Palau Proposes Ban:
on Commercial Fishing
The people of Palau, a small island nation in the northwestern Pacific, have long realized that the health and prosperity of their nation depends on the ocean.
Palau’s visionary President, Tommy Remengesau, is now calling for a drastic ban (bul) that would close all the nation’s waters to commercial fishing. This would essentially turn Palau’s waters into a 230,000 square mile marine reserve, roughly the size of France. Locals and tourists would still be allowed to catch fish recreationally in waters close to shore. Remengesau’s proposal to close Palau’s waters is certainly bold and his idea is extremely visionary. He understands that tuna, sharks, and other fish in Palau are worth much more alive than dead.
Raja Ampat, Indonesia
Meet Safina Center Fellow, John Weller and his Guardians of Raja Ampat Campaign: Community-Driven Conservation in the Heart of the Coral Triangle
The waters of Raja Ampat, Indonesia harbor more types of fish and coral than anywhere else on the planet — more than 1,720 fishes and over 600 hard corals, 75% of the world’s described coral species.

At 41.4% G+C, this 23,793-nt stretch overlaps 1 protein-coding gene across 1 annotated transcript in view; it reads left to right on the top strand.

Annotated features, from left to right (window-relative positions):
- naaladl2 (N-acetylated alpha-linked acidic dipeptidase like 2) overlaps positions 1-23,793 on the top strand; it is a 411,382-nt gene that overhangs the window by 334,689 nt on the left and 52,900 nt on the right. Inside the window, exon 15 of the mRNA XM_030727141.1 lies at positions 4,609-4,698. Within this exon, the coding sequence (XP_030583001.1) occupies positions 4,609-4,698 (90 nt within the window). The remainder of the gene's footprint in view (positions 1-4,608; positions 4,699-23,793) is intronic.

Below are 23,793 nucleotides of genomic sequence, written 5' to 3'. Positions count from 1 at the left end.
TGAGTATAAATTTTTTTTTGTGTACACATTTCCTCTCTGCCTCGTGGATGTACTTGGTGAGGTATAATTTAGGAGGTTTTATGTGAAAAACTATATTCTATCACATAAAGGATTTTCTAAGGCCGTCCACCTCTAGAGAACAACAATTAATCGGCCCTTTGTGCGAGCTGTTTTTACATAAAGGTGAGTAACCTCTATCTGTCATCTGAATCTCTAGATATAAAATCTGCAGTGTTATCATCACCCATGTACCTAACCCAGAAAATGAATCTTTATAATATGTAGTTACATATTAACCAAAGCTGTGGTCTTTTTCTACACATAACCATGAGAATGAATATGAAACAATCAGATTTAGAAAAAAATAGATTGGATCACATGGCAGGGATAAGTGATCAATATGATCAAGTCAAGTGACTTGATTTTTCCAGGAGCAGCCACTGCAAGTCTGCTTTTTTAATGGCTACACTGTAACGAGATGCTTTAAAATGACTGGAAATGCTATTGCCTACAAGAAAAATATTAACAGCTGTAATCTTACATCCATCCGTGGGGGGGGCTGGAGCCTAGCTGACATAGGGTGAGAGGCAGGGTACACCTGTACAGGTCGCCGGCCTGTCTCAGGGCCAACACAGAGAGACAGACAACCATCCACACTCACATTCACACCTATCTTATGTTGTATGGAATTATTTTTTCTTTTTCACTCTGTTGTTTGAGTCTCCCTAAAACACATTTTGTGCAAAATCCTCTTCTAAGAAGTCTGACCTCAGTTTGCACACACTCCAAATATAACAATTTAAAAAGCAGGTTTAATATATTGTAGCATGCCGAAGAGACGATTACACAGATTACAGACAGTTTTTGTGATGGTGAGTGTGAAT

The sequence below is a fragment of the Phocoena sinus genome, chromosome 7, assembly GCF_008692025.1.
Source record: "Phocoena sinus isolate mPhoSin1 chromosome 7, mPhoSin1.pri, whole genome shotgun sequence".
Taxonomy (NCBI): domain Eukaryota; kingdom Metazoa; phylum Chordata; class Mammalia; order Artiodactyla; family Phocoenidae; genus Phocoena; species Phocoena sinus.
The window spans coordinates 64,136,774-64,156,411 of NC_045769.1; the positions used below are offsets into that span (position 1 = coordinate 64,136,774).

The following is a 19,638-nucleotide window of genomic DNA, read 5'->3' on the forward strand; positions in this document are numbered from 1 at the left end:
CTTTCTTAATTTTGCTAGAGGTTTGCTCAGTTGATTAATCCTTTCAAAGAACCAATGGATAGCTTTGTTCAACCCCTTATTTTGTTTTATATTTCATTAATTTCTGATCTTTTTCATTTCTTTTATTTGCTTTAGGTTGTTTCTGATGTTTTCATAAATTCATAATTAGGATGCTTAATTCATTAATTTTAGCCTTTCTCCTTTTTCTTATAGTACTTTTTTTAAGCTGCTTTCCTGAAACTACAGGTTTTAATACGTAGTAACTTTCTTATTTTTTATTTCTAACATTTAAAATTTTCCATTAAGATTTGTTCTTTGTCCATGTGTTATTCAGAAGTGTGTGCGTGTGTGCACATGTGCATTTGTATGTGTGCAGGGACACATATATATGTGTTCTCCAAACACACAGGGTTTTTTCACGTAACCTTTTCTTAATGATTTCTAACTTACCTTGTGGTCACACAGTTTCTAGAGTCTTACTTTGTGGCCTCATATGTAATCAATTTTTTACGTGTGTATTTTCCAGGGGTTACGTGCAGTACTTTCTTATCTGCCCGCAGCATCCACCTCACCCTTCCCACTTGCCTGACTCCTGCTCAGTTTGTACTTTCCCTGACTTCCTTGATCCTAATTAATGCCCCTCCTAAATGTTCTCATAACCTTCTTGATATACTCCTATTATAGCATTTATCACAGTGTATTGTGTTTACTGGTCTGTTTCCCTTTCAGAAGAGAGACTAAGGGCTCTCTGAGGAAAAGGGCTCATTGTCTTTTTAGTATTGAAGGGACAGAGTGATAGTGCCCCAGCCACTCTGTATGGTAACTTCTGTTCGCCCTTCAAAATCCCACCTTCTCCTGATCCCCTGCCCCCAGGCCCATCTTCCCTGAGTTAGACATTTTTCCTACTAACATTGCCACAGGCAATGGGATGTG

This remarkable biodiversity has remained intact for a reason: The people of Raja Ampat have practiced conservation for centuries, if not millennia. John Weller is helping to inspire local villagers to exercise their “adat” authority over their waters through an innovative campaign. Learn more: Weller’s blog on National Geographic.com
Eat Seafood, Not Too Much:
Mostly Low in Mercury
The Food and Drug Administration (FDA) and Environmental Protection Agency (EPA) have released updated draft advice on fish consumption for childbearing aged women and young children.
Check out Carl Safina and Elizabeth Brown’s assessment of this new government advice. Bottom line: Eat seafood, not too much, mostly low in mercury.